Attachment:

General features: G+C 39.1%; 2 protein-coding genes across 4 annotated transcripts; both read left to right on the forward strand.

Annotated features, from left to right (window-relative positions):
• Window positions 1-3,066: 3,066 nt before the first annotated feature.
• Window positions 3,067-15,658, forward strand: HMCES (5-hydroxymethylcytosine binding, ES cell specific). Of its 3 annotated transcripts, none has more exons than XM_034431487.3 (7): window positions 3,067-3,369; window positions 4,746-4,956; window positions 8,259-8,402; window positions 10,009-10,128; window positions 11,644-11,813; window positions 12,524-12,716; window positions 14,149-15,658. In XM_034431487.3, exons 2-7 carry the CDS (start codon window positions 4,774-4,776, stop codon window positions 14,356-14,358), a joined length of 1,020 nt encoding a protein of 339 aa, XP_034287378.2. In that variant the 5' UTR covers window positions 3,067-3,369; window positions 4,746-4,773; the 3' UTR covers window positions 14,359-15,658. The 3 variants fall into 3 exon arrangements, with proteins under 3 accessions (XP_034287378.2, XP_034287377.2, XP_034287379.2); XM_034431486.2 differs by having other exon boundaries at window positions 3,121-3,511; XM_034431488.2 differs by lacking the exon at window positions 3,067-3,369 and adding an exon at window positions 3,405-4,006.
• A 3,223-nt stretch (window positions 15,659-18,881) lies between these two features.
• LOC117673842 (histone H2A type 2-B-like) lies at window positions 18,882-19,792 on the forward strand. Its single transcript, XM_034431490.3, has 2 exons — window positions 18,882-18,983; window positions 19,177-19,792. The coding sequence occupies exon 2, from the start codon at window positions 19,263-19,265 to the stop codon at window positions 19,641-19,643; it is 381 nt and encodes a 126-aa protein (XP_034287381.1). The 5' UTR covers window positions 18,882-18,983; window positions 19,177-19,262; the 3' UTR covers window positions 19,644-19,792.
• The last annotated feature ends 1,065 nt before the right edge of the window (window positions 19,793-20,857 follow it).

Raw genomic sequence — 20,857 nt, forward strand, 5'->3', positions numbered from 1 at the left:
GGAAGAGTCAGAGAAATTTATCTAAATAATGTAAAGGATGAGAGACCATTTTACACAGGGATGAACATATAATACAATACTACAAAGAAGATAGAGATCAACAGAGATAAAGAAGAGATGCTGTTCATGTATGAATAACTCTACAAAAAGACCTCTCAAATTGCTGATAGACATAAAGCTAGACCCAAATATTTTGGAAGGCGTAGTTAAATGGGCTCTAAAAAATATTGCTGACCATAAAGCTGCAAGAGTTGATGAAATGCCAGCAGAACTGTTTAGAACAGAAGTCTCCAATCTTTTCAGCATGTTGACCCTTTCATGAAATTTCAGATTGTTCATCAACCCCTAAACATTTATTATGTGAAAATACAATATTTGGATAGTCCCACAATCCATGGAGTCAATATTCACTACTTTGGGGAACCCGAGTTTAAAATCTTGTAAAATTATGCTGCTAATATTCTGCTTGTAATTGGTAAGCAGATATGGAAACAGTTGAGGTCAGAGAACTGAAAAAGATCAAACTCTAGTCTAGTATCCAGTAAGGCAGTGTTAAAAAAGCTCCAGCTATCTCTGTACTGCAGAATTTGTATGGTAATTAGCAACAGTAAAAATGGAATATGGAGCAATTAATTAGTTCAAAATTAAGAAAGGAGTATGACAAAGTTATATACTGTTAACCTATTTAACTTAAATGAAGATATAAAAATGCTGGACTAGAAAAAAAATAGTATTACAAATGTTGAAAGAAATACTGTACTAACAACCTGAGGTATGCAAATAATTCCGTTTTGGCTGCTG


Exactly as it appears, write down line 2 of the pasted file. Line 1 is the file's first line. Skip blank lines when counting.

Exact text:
Annotated features, from left to right (window-relative positions):